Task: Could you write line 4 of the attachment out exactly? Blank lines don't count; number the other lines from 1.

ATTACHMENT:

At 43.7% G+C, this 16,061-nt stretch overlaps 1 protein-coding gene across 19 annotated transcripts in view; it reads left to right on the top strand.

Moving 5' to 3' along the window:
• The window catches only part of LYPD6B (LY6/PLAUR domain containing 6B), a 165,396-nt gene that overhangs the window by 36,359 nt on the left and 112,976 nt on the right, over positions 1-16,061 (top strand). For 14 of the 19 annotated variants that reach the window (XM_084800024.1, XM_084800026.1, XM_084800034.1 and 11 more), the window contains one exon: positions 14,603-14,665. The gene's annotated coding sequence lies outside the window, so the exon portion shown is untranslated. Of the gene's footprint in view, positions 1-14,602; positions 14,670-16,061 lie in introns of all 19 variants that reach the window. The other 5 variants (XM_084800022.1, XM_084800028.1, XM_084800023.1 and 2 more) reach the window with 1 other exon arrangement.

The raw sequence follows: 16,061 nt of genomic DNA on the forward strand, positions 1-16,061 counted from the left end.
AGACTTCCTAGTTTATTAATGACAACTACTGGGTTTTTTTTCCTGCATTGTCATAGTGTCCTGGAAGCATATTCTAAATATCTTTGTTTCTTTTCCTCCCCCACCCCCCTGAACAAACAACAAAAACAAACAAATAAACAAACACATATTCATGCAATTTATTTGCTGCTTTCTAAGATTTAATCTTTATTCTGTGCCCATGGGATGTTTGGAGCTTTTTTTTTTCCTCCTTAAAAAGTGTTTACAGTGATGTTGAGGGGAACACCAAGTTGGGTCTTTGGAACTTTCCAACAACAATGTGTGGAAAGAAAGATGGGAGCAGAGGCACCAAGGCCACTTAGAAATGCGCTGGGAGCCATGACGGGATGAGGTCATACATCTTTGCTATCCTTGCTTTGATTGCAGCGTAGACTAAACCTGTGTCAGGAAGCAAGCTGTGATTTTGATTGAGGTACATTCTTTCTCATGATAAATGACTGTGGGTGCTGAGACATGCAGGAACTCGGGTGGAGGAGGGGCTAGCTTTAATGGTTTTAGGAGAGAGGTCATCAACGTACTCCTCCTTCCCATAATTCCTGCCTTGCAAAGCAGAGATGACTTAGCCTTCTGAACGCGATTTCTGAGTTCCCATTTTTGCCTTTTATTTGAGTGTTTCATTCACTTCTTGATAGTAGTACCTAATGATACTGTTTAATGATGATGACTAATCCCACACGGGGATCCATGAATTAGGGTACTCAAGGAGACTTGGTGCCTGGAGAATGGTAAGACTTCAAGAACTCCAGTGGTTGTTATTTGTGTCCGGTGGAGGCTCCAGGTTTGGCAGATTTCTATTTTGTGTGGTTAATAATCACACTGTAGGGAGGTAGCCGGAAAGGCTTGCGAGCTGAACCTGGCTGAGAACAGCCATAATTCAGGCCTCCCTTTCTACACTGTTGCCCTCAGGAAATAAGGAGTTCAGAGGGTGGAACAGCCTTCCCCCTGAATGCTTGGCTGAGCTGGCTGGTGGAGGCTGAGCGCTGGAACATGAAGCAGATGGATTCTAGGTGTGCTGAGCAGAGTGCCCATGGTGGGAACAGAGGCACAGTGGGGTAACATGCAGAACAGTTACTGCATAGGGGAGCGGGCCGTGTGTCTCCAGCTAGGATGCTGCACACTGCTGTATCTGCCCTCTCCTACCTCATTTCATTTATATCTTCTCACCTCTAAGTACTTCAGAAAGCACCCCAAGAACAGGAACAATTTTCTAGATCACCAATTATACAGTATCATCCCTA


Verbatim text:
The raw sequence follows: 16,061 nt of genomic DNA on the forward strand, positions 1-16,061 counted from the left end.